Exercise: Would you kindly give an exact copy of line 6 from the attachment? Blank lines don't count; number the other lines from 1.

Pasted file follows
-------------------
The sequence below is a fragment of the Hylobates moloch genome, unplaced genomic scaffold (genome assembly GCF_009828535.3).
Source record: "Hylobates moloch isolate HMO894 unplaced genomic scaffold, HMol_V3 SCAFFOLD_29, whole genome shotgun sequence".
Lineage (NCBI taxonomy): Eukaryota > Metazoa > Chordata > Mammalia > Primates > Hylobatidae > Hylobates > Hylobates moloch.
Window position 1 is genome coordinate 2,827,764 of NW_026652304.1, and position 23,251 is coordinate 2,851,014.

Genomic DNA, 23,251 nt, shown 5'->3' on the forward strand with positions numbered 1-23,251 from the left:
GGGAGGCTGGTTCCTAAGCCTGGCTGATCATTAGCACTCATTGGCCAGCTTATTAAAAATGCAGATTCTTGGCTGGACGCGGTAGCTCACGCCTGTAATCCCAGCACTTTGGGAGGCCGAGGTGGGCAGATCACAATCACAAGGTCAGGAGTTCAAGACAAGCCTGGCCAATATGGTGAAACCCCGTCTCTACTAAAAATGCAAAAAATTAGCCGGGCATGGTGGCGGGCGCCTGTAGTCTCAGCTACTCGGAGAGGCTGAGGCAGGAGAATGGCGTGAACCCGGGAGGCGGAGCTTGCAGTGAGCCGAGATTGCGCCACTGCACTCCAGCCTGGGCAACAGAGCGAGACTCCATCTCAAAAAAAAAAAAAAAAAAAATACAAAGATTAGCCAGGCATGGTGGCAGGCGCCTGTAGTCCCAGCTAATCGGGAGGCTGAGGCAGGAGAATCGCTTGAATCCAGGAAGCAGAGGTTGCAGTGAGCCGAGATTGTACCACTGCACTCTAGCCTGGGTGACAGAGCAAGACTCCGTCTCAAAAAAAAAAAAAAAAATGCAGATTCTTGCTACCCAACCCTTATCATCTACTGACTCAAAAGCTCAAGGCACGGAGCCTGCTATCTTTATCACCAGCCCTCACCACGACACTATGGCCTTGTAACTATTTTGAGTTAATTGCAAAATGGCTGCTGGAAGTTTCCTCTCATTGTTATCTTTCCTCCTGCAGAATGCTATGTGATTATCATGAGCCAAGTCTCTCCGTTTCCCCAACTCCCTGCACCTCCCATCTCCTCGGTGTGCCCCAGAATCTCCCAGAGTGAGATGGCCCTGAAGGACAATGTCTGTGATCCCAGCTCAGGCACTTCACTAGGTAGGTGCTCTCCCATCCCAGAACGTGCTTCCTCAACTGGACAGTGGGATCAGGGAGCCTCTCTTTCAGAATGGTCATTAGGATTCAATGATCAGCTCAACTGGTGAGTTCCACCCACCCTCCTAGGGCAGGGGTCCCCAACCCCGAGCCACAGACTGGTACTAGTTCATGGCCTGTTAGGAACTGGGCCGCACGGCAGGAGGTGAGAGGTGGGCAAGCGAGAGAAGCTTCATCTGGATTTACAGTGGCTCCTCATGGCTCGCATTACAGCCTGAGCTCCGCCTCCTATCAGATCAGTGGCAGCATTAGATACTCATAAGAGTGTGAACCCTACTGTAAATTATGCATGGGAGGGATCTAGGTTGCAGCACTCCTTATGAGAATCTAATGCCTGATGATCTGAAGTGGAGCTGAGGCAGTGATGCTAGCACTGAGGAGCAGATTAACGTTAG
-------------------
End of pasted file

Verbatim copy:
GGGAGGCTGGTTCCTAAGCCTGGCTGATCATTAGCACTCATTGGCCAGCTTATTAAAAATGCAGATTCTTGGCTGGACGCGGTAGCTCACGCCTGTAATCCCAGCACTTTGGGAGGCCGAGGTGGGCAGATCACAATCACAAGGTCAGGAGTTCAAGACAAGCCTGGCCAATATGGTGAAACCCCGTCTCTACTAAAAATGCAAAAAATTAGCCGGGCATGGTGGCGGGCGCCTGTAGTCTCAGCTACTCGGAGAGGCTGAGGCAGGAGAATGGCGTGAACCCGGGAGGCGGAGCTTGCAGTGAGCCGAGATTGCGCCACTGCACTCCAGCCTGGGCAACAGAGCGAGACTCCATCTCAAAAAAAAAAAAAAAAAAAATACAAAGATTAGCCAGGCATGGTGGCAGGCGCCTGTAGTCCCAGCTAATCGGGAGGCTGAGGCAGGAGAATCGCTTGAATCCAGGAAGCAGAGGTTGCAGTGAGCCGAGATTGTACCACTGCACTCTAGCCTGGGTGACAGAGCAAGACTCCGTCTCAAAAAAAAAAAAAAAAATGCAGATTCTTGCTACCCAACCCTTATCATCTACTGACTCAAAAGCTCAAGGCACGGAGCCTGCTATCTTTATCACCAGCCCTCACCACGACACTATGGCCTTGTAACTATTTTGAGTTAATTGCAAAATGGCTGCTGGAAGTTTCCTCTCATTGTTATCTTTCCTCCTGCAGAATGCTATGTGATTATCATGAGCCAAGTCTCTCCGTTTCCCCAACTCCCTGCACCTCCCATCTCCTCGGTGTGCCCCAGAATCTCCCAGAGTGAGATGGCCCTGAAGGACAATGTCTGTGATCCCAGCTCAGGCACTTCACTAGGTAGGTGCTCTCCCATCCCAGAACGTGCTTCCTCAACTGGACAGTGGGATCAGGGAGCCTCTCTTTCAGAATGGTCATTAGGATTCAATGATCAGCTCAACTGGTGAGTTCCACCCACCCTCCTAGGGCAGGGGTCCCCAACCCCGAGCCACAGACTGGTACTAGTTCATGGCCTGTTAGGAACTGGGCCGCACGGCAGGAGGTGAGAGGTGGGCAAGCGAGAGAAGCTTCATCTGGATTTACAGTGGCTCCTCATGGCTCGCATTACAGCCTGAGCTCCGCCTCCTATCAGATCAGTGGCAGCATTAGATACTCATAAGAGTGTGAACCCTACTGTAAATTATGCATGGGAGGGATCTAGGTTGCAGCACTCCTTATGAGAATCTAATGCCTGATGATCTGAAGTGGAGCTGAGGCAGTGATGCTAGCACTGAGGAGCAGATTAACGTTAG